TIME CHANGES EVERYTHING

Everywhere you go nowadays you see ‘kids’ taking care of their elderly parents.  That wasn’t the case when I wrote, “Kissing Tomatoes,” 10 years ago.  At the time, publishers said, “Love the writing but no one will buy it.  Who cares about Alzheimer’s?”  Well, time changes everything. 

Just today, the woman in front of me at the pharmacy counter was waiting for her mother to write a check.  Dowager-humped and small, her shaky hand extended from a wrinkled, arthritic arm.  The wait for all of us was almost interminable.

Every few seconds, the daughter looked around nervously, then straightened her shoulders as if to keep herself from getting the hump her mother has.  She was so embarrassed holding up our line that I made small talk.

“Well, looks like you get to do all the shopping while Mom pays the bills.” 

She brightened slightly.  “Yes, we’ve always loved shopping together.  Just takes longer now.”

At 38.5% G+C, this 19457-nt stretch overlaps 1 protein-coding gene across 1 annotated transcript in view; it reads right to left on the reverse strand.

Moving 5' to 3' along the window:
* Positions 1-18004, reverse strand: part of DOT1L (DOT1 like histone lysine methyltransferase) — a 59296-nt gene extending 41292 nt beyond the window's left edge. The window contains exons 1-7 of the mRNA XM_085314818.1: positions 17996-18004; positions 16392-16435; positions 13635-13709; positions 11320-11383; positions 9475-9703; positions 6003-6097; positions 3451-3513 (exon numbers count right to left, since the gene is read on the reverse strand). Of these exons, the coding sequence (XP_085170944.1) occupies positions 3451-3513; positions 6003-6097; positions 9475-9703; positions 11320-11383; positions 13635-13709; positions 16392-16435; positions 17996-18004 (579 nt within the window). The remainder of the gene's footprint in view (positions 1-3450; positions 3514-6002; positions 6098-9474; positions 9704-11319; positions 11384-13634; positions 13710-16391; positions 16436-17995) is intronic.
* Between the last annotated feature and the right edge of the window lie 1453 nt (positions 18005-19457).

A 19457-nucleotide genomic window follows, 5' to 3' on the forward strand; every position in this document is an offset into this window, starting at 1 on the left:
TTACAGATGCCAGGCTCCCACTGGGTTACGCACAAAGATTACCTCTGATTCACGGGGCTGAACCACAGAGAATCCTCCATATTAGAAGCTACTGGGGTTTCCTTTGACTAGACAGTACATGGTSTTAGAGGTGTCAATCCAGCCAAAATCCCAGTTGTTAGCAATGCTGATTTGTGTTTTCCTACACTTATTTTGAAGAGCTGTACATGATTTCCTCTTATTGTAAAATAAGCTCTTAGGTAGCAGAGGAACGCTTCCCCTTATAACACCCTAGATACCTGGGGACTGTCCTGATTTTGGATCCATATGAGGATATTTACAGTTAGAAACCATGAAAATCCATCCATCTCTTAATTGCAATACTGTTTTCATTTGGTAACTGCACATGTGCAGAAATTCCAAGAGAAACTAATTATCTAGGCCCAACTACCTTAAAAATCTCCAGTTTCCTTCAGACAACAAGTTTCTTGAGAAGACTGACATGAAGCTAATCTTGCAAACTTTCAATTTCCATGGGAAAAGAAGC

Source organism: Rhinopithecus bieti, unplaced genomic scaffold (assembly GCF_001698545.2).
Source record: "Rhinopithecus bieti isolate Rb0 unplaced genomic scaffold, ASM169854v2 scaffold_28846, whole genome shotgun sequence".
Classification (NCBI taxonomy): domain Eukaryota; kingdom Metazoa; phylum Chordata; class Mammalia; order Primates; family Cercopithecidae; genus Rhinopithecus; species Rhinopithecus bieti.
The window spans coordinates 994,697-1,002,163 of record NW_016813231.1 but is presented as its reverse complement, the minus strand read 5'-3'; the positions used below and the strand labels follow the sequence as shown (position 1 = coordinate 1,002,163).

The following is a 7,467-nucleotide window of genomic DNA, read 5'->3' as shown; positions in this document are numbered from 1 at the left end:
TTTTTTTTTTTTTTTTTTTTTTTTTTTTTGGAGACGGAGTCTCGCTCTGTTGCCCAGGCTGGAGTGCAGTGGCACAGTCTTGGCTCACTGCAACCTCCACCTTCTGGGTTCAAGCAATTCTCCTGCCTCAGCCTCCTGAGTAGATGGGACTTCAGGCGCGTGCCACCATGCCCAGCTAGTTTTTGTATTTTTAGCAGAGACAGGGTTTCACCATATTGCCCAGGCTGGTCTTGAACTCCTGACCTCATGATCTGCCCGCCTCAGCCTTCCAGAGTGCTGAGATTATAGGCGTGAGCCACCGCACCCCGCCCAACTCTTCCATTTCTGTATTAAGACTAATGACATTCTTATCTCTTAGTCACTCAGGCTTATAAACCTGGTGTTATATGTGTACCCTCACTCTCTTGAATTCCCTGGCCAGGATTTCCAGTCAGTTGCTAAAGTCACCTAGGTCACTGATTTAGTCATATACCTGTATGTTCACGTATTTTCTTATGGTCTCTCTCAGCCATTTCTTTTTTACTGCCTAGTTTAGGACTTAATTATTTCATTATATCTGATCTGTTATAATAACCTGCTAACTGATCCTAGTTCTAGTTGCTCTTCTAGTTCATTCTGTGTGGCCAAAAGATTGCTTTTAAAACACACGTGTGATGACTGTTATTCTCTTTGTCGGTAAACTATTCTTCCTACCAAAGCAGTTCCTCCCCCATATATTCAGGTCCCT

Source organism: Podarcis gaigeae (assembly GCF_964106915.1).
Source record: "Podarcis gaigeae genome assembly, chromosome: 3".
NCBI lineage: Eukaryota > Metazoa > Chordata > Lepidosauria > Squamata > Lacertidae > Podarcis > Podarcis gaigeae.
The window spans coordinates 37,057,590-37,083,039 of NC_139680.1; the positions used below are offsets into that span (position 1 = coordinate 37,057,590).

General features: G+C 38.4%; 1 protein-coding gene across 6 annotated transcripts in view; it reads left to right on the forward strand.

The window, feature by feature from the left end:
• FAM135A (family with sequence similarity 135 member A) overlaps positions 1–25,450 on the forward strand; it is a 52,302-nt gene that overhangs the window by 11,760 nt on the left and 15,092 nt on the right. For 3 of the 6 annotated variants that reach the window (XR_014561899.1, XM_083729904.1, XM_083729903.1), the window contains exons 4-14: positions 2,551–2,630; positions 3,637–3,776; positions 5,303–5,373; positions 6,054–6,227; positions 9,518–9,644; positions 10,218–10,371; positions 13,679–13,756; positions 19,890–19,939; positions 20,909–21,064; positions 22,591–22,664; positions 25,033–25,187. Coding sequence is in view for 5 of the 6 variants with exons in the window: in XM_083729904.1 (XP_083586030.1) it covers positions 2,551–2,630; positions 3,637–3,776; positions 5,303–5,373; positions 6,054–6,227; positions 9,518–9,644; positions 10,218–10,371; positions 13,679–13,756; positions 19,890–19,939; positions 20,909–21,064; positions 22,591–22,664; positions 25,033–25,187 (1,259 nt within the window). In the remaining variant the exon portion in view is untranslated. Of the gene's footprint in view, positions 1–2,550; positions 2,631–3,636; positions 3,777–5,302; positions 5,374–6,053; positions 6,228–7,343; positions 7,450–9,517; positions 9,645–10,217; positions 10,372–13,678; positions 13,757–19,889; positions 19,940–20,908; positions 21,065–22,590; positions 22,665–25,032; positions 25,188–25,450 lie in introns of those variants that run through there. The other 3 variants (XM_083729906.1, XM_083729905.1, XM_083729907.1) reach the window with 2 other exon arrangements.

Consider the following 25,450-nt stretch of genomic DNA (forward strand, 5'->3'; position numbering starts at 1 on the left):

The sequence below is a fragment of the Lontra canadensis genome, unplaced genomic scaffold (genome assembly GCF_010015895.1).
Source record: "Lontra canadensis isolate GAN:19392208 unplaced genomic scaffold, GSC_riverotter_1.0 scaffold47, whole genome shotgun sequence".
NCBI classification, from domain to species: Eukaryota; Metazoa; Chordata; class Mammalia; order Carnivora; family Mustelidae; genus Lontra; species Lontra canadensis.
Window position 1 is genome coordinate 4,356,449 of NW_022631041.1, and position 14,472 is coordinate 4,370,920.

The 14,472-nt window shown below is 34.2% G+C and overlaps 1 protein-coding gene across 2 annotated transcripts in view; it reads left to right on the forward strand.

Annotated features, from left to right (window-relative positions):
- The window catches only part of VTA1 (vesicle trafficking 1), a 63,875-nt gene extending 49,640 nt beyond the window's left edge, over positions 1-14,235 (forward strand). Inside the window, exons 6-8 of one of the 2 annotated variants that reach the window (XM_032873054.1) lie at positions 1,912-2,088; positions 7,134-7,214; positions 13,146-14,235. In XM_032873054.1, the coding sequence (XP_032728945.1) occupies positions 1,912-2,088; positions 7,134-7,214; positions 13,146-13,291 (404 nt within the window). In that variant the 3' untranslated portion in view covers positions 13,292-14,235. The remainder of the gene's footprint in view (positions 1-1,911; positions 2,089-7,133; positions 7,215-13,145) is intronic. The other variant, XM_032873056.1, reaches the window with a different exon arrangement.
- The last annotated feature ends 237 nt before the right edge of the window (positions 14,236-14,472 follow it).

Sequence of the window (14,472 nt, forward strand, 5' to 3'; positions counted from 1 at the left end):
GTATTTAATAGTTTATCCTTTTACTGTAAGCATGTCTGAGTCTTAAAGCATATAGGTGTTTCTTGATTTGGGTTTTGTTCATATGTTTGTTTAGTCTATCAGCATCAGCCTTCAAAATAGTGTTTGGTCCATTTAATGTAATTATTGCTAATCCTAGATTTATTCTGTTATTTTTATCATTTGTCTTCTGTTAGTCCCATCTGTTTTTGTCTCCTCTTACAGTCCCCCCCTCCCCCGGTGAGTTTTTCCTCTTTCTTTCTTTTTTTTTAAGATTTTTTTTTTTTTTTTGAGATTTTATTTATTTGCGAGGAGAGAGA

“No worries,” I replied.  “We’ll be there ourselves one day.” 

An hour later I dashed back to the same store for something I had forgotten.  The man ahead of me was turning his pockets inside out for change and holding a single bottle of water.

“I just need twelve more cents, right?” he asked in a nervous voice.  He was sweating and his face so flushed, that I feared he might be having a heart attack.

“Goodness,” I said to the clerk, “I’ll pay for his water.”     

“Oh no.  Can’t let you do that,” the man said.  “I have it here somewhere.”  He began searching his back pockets.  “I’m taking care of my mom,” he suddenly blurted.  “Never thought it would be this hard.  She’s driving me crazy.”

“How wonderful,” I replied.  “After all of those years she raised you, now you are caring for her.”

“Yeah, but the only problem is I can’t spank HER!” he laughed.

His car was parked next to mine.  As he jumped behind the wheel, I waved at the old gal next to him.  “Mom!” he yelled, “This lady just paid for my water.”  “How nice,” she said.  “And how nice that your son is looking after you,” I added.  “Oh, not for long,” she confided.  “The doctor said this thing I have will be over very soon.”  I glanced at the man.  He shook his head.  Yeah, time changes everything—especially us.

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